The New Student's Reference Work/Pan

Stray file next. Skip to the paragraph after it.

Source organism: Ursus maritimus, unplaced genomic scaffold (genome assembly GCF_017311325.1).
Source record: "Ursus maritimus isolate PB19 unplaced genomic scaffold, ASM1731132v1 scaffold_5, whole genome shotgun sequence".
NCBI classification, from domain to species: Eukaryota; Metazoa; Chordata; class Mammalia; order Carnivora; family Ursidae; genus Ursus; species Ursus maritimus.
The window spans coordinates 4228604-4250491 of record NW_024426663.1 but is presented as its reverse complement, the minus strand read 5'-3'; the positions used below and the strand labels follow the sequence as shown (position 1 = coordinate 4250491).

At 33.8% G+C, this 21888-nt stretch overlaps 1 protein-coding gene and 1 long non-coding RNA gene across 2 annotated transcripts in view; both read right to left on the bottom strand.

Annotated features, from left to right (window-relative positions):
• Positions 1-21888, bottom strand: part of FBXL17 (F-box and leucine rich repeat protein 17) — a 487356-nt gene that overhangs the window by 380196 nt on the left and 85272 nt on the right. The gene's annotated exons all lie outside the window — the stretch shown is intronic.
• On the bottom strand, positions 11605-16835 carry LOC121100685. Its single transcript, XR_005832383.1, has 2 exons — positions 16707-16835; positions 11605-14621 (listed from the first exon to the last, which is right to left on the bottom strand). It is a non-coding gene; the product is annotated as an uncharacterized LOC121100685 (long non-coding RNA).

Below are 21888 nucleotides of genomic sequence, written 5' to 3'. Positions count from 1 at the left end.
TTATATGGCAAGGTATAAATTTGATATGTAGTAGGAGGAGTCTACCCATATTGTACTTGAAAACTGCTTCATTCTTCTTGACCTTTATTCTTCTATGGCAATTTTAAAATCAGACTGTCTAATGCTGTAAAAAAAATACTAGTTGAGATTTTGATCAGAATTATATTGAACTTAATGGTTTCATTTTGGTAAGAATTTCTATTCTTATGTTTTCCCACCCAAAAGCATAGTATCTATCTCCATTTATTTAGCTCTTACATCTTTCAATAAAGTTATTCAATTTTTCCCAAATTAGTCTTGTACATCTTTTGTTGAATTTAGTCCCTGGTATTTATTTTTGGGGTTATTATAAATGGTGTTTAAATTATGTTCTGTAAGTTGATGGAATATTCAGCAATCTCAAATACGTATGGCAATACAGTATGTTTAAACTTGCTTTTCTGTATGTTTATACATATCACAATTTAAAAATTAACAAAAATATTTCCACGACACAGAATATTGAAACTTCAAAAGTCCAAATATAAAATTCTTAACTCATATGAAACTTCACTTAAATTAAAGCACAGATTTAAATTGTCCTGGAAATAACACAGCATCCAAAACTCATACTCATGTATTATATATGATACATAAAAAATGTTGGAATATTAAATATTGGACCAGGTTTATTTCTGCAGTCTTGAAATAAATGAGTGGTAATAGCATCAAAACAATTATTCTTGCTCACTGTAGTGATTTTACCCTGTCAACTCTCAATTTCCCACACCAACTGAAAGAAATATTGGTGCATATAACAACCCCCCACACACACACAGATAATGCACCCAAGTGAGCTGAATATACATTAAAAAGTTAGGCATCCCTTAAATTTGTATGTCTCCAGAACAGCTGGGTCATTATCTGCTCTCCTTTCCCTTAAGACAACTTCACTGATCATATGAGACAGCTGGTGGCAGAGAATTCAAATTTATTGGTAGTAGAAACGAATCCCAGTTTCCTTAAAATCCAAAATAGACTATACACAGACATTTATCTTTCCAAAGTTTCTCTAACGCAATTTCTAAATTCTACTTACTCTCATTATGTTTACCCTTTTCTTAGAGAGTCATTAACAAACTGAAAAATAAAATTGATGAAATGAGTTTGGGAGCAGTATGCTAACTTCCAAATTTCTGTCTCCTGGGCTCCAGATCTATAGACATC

Pan, according to the Greek story, is considered the god of pastures, forests and flocks and is represented as having horns, a goat's beard, a crooked nose, pointed ears, a tail and goat's feet. The worship of Pan began in Arcadia, and in time extended all over Greece, reaching Athens last. He was worshiped by offerings of cows, goats, lambs, milk, honey and wine. He was also supposed to have been very fond of music, being credited as the inventor of the syrinx or pandean pipes. The Romans have identified him as their god Faunus. The story of his death, coincident with the birth of Christ, is finely treated by Milton, Rabelais, Schiller and Mrs. Browning.